“As someone born during the Cold War but too young to remember it, the notion of a real, persistent threat of nuclear annihilation is hard to imagine,” said Drew Scanlon in a video posted on YouTube in June 2017. “It’s one of the reasons I wanted to come here.”
Scanlon, who previously produced videos for the gaming website Giant Bomb, visited the bunker for a solo travel series called “Cloth Map.” Funded by pledges through the crowd-funding website Patreon, it aims to explore “how games impact the lives of people around the world.”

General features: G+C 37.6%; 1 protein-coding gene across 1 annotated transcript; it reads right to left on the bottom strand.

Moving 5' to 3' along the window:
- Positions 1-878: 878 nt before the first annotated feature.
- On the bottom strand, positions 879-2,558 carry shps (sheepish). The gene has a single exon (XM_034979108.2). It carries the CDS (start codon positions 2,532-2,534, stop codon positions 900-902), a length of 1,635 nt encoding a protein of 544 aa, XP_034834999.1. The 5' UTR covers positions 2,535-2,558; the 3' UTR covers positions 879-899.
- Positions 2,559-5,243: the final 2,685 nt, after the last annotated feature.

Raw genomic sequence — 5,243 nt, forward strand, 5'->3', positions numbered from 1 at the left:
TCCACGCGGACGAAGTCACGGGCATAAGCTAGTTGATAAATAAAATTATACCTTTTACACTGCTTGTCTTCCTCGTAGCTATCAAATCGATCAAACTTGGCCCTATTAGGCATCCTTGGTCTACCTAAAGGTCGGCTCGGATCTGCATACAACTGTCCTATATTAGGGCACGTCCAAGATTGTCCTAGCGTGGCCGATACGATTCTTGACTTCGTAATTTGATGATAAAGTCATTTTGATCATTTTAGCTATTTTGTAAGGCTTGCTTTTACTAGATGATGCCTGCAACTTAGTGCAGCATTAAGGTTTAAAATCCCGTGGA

Nuclear war isn’t exactly a game, but it has been depicted in popular video games such as Fallout 4 and Defcon. However, according to Scanlon, it’s easy to abstract nuclear war in the artificial world of a game. “It’s less easy when you’re standing in a facility designed for the purpose of waging it,” he added.